ON DECEMBER 1, 1955, the frenzy over “Wonthaggi’s mystery” began to mount, and it was on that day that Tom Gannon, editor of the Powlett Express, began writing articles about claims of sightings of a strange animal by those living or passing through the area surrounding Wonthaggi.
There had been many sightings of mysterious creatures over the years: The Yarram Elephant has been part of folklore since the mid 1800s; the Gunyah Lion had been seen near Morwell in the `30s, the Warragul Panther apparently prowled the dairy farms of West Gippsland for years, although no one ever saw it close-up, nor were cattle maimed by such a creature.
Tom Gannon kept the articles he wrote about the claims he investigated over the years. He taped them into a makeshift scrapbook, a Shell Exercise Book with THE MONSTER written where a student’s name should be and “38 McKenzie Street, Wonthaggi” where the child’s grade should have been recorded. The first article in the scrapbook was published just five years after Gannon took over running the Express from his father, Tom Senior, who had died suddenly and left his 22-year-old son in charge. To a young journalist trying to fill his father’s shoes, a story about a Monster seemed too good to pass up.
This first article was called WHAT’S UP THAT TREE? Being a trained journalist, Gannon interviewed the two people who saw the creature, and, clearly feeling a bit sceptical, he also interviewed an “expert”, and even contacted a circus that had recently passed through the area to find out if any of their animals had gone missing. Here is the article in full:
A strange animal with a blood-curdling yell, startled Fred Rollinson of Inverloch Rd Wonthaggi and his employee, Mrs Sturgess, at 7:30 am Monday morning, ‘And I hadn’t been drinking,’ laughed Mrs Sturgess. ‘It was up a tree, big as a dog, with large claws, large head, furry body, striped like a zebra with a long tail. When I heard the yell, I thought it was children looking for a lost calf. When it saw me, it sprang 15 ft. to the ground and disappeared. I’ve seen goannas, frill-necked lizards, wild cats and foxes, but it was none of them.’
A circus passing through Wonthaggi last month did not report any missing animals.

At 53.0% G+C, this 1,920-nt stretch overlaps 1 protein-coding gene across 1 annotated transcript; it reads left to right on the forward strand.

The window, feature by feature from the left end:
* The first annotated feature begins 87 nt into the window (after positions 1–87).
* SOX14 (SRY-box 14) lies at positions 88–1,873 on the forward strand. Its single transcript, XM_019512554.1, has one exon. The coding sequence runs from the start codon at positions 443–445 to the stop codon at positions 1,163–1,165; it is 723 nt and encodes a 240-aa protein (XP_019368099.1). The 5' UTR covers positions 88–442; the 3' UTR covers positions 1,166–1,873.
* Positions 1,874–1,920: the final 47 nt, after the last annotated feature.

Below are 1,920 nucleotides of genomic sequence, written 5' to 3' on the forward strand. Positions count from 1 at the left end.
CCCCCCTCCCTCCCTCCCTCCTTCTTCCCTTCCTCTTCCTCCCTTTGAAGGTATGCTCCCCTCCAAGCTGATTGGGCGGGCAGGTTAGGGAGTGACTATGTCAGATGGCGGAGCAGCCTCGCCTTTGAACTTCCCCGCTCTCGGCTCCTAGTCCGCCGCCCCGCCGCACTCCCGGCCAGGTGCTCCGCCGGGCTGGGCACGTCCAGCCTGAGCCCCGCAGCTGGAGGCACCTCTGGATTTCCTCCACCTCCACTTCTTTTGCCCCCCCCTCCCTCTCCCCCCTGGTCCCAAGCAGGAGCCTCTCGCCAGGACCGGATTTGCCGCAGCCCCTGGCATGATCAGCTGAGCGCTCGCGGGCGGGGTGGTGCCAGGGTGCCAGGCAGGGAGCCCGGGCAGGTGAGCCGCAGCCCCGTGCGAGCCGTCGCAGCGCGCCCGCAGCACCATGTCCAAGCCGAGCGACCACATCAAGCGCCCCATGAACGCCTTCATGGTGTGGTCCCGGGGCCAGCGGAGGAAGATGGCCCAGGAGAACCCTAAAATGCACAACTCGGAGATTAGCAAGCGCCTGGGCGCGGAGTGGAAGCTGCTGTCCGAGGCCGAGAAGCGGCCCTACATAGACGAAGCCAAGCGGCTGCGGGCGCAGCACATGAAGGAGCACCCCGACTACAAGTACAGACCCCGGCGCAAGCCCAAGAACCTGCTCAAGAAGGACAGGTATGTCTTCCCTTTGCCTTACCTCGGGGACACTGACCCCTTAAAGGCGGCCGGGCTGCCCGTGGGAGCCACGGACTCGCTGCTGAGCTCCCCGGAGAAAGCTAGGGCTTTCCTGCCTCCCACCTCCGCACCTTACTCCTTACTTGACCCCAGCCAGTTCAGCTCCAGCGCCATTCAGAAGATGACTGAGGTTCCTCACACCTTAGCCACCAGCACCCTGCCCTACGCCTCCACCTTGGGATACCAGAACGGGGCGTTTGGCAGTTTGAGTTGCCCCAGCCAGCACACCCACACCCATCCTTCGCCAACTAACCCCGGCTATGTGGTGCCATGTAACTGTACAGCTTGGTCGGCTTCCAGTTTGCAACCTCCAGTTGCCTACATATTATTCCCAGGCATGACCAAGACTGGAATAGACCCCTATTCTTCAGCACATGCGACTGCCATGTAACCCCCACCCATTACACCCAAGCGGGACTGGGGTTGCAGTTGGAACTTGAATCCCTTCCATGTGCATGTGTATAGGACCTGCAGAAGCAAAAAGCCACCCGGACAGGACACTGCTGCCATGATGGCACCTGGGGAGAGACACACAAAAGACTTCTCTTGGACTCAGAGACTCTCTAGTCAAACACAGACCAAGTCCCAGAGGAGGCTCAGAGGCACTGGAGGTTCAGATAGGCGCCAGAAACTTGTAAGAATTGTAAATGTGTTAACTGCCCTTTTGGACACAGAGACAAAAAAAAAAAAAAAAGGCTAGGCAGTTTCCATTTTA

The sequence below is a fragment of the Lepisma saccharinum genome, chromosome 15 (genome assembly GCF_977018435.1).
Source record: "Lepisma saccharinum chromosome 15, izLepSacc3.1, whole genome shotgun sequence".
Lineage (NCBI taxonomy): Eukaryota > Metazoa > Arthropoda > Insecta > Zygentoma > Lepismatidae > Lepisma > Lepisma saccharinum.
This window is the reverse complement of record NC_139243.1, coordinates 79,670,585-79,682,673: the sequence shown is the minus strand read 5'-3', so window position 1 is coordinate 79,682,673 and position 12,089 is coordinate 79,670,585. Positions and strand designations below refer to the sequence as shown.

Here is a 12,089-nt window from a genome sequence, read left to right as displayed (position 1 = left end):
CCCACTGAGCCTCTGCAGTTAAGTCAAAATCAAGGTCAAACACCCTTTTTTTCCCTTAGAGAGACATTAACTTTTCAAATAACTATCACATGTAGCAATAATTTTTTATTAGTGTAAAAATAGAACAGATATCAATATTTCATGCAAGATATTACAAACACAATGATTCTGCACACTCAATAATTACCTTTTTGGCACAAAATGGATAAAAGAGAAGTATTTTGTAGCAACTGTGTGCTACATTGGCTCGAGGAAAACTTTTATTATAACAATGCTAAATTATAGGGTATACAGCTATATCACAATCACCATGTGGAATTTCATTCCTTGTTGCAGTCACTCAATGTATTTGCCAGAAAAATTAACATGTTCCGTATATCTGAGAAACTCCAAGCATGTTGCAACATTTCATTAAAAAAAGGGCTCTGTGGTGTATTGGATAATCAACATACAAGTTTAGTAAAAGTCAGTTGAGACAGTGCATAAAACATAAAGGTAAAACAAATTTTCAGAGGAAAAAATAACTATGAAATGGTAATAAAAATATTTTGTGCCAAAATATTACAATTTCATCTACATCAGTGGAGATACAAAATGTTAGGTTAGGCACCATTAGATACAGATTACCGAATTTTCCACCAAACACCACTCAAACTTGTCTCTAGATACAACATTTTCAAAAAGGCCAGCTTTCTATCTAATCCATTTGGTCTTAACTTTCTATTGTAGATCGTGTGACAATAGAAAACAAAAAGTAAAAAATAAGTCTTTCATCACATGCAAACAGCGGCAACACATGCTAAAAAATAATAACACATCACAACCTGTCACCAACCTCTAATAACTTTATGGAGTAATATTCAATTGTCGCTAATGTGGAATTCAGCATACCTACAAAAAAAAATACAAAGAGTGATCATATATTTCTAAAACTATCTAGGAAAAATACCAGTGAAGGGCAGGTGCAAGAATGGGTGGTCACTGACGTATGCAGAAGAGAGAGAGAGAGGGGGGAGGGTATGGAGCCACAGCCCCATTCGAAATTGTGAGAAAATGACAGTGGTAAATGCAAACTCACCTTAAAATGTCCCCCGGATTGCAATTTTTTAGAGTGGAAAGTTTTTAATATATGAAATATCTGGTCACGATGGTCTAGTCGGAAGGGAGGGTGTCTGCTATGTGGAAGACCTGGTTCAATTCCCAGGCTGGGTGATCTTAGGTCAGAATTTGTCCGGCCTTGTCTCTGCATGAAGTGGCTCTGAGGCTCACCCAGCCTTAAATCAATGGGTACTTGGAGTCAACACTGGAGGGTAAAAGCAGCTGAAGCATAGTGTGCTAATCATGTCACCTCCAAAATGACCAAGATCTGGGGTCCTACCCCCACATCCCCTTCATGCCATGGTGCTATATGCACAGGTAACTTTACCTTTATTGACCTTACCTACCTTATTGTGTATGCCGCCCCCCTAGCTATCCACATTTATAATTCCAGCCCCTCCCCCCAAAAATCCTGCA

Mr Crosbie Morrison said last night, ‘Apart from the fact that the animal is described as having stripes, it sounds like a Greater Possum Glider. This is a rather rare animal now and normally comes out only at night, but this one probably went to bed late. The possum glider does not have stripes. However, the shadows of branched of the tree might quite easily look as if it had stripes. If Mrs Sturgess insists that the animal really had stripes, then it may be a domestic cat gone wild.’
This article stirred up public and on December 8 Gannon wrote: The Monster’s got us! Not since the 1937 mine disaster has Wonthaggi been so stirred. Nobody is talking about anything except the Animal. The Monster some call it. Shop assistants are quizzed. If the customer doesn’t raise the subject, shop assistants do. One hotel notice board reads: IT HASN’T BEEN CAUGHT YET.
An article in the same edition of the Express stated: Searchers will gather at 18 Shaft, Inverloch Road on Sunday afternoon to a all-out drive to locate Wonthaggi’s mystery. This was after Mr Ern Featherstone and others saw it “loping along the Inverloch Road on Tuesday morning”.
By December 21, four days before Christmas, a headline read, EVERYBODY IS SEEING IT NOW! But it soon became invisible as the holidays took over everyone’s focus. In February the headline was, “OUR” Monster gone Walkabout?” after someone reported that it had been seen at Mirboo North. By June 1956, it was back again. This time it ate a sheep. The Melbourne broadsheet, The Argus, got wind of it and sent a reporter and a photographer to the area. They had a “veteran hunting” dog with them, which tracked down the monster in the ti-tree after an all-day search through 10 miles of scrub country. But it escaped with no photograph taken. “Only the dog got a good look …”
Gannon taped that article in his scrapbook, possibly, as he did so, chuckling at the incompetence of the city journalists and the exaggerated portrayal of the “search”.
Over the years, traps were set; footprints were seen on Honey’s farm; reports came in of dogs and foxes being eaten. Finally, a bloodhound, “one of only five pure-bred bloodhounds in Australia” was brought in and the plan was that as soon as he found the Monster, a pack of Scottish deerhounds would be released to chase it down. No luck. But it made great headlines.